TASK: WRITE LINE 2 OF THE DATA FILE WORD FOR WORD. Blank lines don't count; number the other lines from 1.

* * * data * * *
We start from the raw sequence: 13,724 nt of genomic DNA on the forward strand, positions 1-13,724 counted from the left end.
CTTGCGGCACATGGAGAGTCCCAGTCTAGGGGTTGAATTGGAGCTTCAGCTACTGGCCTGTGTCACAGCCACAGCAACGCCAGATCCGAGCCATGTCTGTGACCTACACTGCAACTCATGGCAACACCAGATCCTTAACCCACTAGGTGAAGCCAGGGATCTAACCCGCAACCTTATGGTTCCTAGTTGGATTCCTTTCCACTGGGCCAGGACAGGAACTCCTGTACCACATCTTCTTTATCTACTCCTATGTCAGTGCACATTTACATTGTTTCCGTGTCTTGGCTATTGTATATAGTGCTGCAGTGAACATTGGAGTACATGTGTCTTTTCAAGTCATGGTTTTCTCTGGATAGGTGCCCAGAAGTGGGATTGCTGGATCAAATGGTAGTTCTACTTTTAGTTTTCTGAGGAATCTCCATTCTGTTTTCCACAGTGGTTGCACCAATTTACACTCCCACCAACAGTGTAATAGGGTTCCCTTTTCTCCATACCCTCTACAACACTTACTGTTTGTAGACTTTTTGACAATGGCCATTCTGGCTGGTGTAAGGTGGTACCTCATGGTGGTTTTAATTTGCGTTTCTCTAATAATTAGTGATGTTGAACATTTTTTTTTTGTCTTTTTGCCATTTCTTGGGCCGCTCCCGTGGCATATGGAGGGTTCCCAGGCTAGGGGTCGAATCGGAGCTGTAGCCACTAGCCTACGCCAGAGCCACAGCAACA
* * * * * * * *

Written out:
CTTGCGGCACATGGAGAGTCCCAGTCTAGGGGTTGAATTGGAGCTTCAGCTACTGGCCTGTGTCACAGCCACAGCAACGCCAGATCCGAGCCATGTCTGTGACCTACACTGCAACTCATGGCAACACCAGATCCTTAACCCACTAGGTGAAGCCAGGGATCTAACCCGCAACCTTATGGTTCCTAGTTGGATTCCTTTCCACTGGGCCAGGACAGGAACTCCTGTACCACATCTTCTTTATCTACTCCTATGTCAGTGCACATTTACATTGTTTCCGTGTCTTGGCTATTGTATATAGTGCTGCAGTGAACATTGGAGTACATGTGTCTTTTCAAGTCATGGTTTTCTCTGGATAGGTGCCCAGAAGTGGGATTGCTGGATCAAATGGTAGTTCTACTTTTAGTTTTCTGAGGAATCTCCATTCTGTTTTCCACAGTGGTTGCACCAATTTACACTCCCACCAACAGTGTAATAGGGTTCCCTTTTCTCCATACCCTCTACAACACTTACTGTTTGTAGACTTTTTGACAATGGCCATTCTGGCTGGTGTAAGGTGGTACCTCATGGTGGTTTTAATTTGCGTTTCTCTAATAATTAGTGATGTTGAACATTTTTTTTTTGTCTTTTTGCCATTTCTTGGGCCGCTCCCGTGGCATATGGAGGGTTCCCAGGCTAGGGGTCGAATCGGAGCTGTAGCCACTAGCCTACGCCAGAGCCACAGCAACA